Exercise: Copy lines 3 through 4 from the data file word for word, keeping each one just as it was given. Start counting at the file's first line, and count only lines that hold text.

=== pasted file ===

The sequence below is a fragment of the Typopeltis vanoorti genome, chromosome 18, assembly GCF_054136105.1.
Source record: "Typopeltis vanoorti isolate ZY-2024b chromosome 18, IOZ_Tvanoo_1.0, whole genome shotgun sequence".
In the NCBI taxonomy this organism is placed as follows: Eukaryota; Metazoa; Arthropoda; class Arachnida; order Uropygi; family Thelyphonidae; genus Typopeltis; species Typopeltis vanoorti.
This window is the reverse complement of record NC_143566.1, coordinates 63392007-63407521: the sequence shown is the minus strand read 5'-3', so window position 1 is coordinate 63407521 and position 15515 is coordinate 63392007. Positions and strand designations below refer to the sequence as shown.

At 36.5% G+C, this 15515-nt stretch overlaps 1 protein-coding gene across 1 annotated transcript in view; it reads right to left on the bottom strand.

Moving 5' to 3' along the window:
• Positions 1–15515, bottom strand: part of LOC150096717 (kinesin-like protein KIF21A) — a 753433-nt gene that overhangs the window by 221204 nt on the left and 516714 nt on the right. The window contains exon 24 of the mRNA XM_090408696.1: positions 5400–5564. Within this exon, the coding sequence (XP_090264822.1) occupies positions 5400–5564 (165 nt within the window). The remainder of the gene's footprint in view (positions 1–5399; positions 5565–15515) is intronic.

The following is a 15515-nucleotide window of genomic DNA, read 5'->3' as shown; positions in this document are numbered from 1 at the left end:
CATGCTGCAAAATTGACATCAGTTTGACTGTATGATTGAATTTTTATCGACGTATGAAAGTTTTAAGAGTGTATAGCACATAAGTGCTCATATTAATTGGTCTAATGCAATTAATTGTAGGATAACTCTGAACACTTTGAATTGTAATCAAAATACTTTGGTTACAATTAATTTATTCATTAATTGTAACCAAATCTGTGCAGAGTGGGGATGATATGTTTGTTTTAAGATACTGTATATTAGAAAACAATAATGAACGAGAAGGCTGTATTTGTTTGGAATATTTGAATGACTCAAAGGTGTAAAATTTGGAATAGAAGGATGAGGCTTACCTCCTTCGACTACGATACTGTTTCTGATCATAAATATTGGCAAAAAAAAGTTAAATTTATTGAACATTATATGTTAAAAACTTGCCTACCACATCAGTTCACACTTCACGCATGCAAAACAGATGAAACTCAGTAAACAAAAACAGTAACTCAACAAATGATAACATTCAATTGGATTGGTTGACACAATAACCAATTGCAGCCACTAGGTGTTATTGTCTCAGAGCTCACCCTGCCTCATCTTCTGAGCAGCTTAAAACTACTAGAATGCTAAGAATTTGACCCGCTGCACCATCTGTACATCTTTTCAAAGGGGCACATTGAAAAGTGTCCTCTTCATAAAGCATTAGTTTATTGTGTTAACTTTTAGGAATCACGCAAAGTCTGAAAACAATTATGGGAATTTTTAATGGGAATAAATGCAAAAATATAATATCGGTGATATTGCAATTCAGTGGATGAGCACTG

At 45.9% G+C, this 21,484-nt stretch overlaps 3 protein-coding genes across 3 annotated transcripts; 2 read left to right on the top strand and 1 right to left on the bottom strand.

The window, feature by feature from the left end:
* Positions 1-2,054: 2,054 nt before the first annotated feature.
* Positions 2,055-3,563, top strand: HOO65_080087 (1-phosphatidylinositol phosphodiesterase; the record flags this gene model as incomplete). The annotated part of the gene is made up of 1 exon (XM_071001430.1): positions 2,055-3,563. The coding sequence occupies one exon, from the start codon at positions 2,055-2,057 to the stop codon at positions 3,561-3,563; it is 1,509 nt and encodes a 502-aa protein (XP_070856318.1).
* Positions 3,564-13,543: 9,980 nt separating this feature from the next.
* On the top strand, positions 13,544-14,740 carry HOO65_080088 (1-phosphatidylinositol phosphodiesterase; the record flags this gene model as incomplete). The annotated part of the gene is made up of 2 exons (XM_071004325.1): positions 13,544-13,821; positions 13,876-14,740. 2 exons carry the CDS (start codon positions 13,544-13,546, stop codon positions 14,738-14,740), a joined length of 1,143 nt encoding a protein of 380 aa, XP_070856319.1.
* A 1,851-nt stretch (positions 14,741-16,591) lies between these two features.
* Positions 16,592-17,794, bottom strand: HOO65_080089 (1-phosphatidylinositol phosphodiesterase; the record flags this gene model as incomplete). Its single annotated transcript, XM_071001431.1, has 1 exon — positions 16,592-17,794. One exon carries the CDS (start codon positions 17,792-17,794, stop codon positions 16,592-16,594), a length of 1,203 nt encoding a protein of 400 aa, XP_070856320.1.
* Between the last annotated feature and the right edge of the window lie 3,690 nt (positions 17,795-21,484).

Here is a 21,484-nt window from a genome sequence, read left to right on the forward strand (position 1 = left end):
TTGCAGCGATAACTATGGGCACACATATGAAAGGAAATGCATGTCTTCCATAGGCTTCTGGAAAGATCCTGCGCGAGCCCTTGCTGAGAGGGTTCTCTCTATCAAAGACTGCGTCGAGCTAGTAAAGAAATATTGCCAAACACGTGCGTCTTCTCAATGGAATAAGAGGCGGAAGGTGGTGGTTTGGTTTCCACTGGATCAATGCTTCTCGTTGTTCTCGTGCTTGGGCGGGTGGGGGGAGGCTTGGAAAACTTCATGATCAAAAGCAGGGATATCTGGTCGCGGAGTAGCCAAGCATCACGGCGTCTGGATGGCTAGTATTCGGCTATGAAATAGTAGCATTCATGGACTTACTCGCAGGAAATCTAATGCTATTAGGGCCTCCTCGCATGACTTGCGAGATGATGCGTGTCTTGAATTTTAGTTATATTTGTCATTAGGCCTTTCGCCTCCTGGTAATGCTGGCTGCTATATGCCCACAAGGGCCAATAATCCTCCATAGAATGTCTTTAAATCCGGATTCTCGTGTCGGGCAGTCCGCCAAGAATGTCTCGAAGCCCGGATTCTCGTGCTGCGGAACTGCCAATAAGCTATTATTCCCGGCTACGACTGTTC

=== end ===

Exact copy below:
In the NCBI taxonomy this organism is placed as follows: Eukaryota; Metazoa; Arthropoda; class Arachnida; order Uropygi; family Thelyphonidae; genus Typopeltis; species Typopeltis vanoorti.
This window is the reverse complement of record NC_143566.1, coordinates 63392007-63407521: the sequence shown is the minus strand read 5'-3', so window position 1 is coordinate 63407521 and position 15515 is coordinate 63392007. Positions and strand designations below refer to the sequence as shown.